KANSAS CITY, Mo. -- Jackson County celebrated the work it does through drug treatment courts on Monday. Drug courts in Jackson County were among the first set up in the nation 20 years ago. Graduates say they're grateful for the chance to turn their lives around.
Jackson County has five treatment courts, including drug courts for veterans and families.
On Monday, drug court graduates were honored for successfully completing the treatment program. Some women ended up in drug court after giving birth to babies that were found to have drugs in their system.
Although participants usually end up with criminal records for child neglect, the treatment program allows parents to regain custody of their children.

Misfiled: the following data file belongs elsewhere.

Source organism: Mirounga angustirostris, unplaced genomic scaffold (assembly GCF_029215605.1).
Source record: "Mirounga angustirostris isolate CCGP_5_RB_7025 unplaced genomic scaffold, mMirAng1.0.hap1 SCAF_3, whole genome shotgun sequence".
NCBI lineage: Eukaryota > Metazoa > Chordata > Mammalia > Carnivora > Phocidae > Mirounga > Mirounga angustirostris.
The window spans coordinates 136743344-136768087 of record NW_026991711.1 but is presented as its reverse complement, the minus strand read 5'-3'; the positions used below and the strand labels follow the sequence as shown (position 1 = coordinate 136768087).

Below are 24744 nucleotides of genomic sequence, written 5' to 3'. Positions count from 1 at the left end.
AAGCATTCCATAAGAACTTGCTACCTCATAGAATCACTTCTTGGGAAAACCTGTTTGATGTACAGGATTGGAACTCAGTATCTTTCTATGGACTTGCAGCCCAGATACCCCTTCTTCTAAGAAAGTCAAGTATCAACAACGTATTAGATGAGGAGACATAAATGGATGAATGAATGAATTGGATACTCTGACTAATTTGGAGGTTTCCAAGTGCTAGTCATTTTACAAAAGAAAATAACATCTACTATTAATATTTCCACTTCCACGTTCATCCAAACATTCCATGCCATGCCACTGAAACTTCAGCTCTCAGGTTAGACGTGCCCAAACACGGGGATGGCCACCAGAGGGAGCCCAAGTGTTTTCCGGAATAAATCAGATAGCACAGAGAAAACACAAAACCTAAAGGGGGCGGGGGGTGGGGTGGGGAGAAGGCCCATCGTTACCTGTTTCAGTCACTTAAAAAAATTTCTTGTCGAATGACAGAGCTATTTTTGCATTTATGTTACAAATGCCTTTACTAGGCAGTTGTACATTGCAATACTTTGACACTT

Megan Crisp graduated from the program three years ago. She's now a successful graphic designer and proud mother of two young children.
"I was never meant to be on drugs," Crisp said. "I come from a family with a long history of drug use. Everybody in my family uses drugs. I just needed a chance to get back on my feet, somebody to believe in me. That's all I needed was that little push."
Nationwide, drug courts like the one in Jackson County serve more than 135,000 addicted people a year. The National Association of Drug Court Professionals says studies show the more serious a person's addiction and the longer his or her criminal record, the better drug courts work in reducing crime and saving money for taxpayers.
While only three out of 10 people released from prison never break the law again, it's a much better story for drug court graduates. Nationwide, three out of four remain arrest free after completing a court-ordered drug treatment program.